When someone asks, “What do you do”, your answer is most likely short and to the point, describing your job or occupation. The “what” is straightforward enough to answer. If someone were curious and ask “how” do you do what you do, while the “how” may require some additional time and detail to explain, the “how” is also easy enough to answer. Not many people will ever ask, “why” do you do what you do, but if they did, what would be your answer? Think about the “why”. Why do we do what we do?
On the surface, some obvious answers to why we do what we do are; “it’s what I’m paid to do” or “my boss told me to” or “it’s my responsibility” and of course many of us will answer, simply, “it’s my job.”
Staying focused on the mission of the organization should bring us to the real why. Getting at the “real why” requires a little more soul searching.
Here are some mission statement excerpts that may sound familiar to many of you.
- At [organization name], we are committed to the care and improvement of human life. We put our patients first and affirm the unique worth of each individual. Exceptional healthcare is built on a foundation of inclusion, compassion, and respect for our patients and for each other.
- The mission of [organization name] is to provide superior patient care. Our mission statement outlines that emphasis: To operate our physician clinics and support our facilities in the delivery of superior quality healthcare services to our patients. Patients always come first.
- We are committed to delivering healthcare as it should be: patient-centered and for the good of all people …
- Rooted in the loving ministry of Jesus as a healer, we commit ourselves to serving all persons with special attention to those who are poor and vulnerable.
- To provide superior quality healthcare services that: PATIENTS recommend to family and friends, PHYSICIANS prefer for their patients, PURCHASERS select for their clients, EMPLOYEES are proud of, and INVESTORS seek for long-term returns.
- Patients and patient care are our priorities. We strive to deliver the highest possible quality of care to our patients. Wholeness – in body, mind, and spirit – is basic to fulfillment of human potential.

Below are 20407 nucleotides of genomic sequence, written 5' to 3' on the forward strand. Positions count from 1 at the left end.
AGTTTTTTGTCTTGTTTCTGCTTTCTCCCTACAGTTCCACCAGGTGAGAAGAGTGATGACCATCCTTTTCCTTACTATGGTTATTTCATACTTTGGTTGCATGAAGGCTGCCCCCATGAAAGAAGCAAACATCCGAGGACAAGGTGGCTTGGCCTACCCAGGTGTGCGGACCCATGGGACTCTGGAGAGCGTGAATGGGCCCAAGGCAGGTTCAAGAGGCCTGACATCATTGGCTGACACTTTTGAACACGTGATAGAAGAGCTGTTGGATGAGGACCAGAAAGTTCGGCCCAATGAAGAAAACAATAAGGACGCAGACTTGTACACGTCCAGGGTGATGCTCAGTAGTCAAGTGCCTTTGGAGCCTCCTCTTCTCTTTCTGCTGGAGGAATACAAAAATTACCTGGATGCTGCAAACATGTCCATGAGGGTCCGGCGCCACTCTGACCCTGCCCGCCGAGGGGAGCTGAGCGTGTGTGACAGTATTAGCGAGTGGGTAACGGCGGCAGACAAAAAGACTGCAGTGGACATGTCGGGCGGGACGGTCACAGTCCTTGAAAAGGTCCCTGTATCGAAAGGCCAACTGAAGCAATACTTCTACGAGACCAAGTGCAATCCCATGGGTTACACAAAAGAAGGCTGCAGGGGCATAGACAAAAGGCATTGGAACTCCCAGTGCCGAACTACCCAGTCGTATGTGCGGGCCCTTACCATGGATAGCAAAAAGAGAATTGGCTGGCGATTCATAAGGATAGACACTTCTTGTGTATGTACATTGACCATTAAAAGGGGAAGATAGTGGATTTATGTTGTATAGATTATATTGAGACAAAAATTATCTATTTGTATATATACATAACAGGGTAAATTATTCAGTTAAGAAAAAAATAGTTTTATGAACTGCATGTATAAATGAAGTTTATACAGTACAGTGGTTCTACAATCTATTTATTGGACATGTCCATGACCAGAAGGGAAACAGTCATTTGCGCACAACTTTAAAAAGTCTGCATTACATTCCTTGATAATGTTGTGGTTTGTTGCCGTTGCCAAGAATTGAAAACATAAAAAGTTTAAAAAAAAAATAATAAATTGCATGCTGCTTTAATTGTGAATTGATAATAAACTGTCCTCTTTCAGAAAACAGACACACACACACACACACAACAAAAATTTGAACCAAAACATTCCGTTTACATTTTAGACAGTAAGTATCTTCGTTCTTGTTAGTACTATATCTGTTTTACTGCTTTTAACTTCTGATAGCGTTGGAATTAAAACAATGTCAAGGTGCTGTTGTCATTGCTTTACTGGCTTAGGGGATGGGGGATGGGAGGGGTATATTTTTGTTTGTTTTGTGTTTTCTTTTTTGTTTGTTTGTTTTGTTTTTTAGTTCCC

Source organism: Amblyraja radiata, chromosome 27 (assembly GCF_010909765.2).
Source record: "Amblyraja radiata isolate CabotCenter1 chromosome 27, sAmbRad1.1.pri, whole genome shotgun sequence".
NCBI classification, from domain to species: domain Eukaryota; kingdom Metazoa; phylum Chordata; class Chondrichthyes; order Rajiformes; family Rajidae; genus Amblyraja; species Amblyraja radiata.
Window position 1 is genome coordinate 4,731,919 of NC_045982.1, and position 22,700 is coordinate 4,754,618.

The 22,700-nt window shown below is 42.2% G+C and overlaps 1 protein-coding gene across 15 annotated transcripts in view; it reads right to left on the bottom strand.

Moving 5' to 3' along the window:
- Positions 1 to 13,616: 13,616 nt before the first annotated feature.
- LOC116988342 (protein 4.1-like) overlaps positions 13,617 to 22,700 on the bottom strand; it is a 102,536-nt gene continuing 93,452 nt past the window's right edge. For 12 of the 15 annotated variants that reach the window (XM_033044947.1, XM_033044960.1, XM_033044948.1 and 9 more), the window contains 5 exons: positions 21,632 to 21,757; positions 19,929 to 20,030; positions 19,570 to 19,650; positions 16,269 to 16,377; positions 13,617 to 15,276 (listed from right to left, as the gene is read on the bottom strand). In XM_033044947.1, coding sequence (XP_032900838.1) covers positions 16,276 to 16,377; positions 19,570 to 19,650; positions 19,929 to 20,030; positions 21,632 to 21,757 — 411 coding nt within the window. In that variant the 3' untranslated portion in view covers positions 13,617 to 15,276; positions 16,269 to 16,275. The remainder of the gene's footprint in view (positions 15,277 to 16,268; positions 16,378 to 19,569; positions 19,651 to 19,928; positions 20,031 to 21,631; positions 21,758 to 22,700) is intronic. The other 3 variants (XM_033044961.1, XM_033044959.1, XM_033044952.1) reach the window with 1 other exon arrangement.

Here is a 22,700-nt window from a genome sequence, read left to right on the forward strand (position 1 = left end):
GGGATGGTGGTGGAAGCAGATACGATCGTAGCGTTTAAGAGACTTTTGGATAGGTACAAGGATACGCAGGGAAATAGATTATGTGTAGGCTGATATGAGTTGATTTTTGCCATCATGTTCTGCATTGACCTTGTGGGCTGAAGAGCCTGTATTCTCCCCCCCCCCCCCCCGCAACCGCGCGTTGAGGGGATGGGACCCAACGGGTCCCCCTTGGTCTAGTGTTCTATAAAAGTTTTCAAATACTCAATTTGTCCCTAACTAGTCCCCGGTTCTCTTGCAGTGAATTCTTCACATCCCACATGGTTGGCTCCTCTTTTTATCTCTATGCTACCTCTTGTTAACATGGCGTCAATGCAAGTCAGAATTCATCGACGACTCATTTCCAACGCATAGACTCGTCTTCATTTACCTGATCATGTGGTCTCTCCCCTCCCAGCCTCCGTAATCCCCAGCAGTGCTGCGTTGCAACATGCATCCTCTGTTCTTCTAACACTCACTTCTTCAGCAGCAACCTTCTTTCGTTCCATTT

- [our organization’s] people work with others to enhance wholeness for all those we serve.
- [Organization name] was founded on values supporting compassionate, personalized care that is focused on the unique needs of children and their families.
Chances are, as a reader of Thinking Thursday TIPs, you are part of a healthcare organization; perhaps a large, or maybe a medium, or possibly a small healthcare organization. Regardless of the size or type of healthcare organization, the patient is ultimately at the center of every healthcare organization, either directly or indirectly. For example, even though MedicalGPS does not make direct contact with patients, our clients’ patients are ultimately the reason we do what we do. As a matter of fact, MedicalGPS’ motto is, “If it’s good for the patient, it’s good for the business”. MedicalGPS’ desire is for our team to support your team so that the patient experience is as good as I can be.
It’s the real why that motivates you and me to go the extra mile. The real why is found in the mission of the organization. As tired and lame as mission statements may seem to some people, mission statements are still the foundation of the organization’s core values and points to the real why — why we do what we do. To tap into the power of the real why, that only happens when we, as individuals, genuinely believe and personally live by the real why.
Think for a minute if every member of your team lived by the real why of the organization and applied that passion to their role and responsibilities. Imagine if all of us started with the real why at the center of everything we do, on and off the job. Relationships would prosper and businesses would flourish.
If your organization subscribes to MedicalGPS’ real-time patient feedback system, M3-Patient Experience, try this as a way to show appreciation to your team members. Login to M3 and then click on “Reporting” > “Recent Results”. Scroll down the page and find at least three employees that have favorably impressed a patient so much so that the patient mentioned the employee by name in the comments of their feedback. Then print off a hard copy of the M3 “Flash” report and write a short “thank you” note expressing your gratitude to your team member. Thank the team members for putting the patient first, demonstrating compassion, and encountering patients in a way that there is no doubt that the team member is focused on the real why.
In his book titled, Excellence Wins, by Horst Schulze, Mr. Schulze talks about the importance of a vision and mission statement. You can dig deeper with our popular article: “Excellence Wins in Healthcare: Why Vision Statements Matter.”
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Jerry L. Stone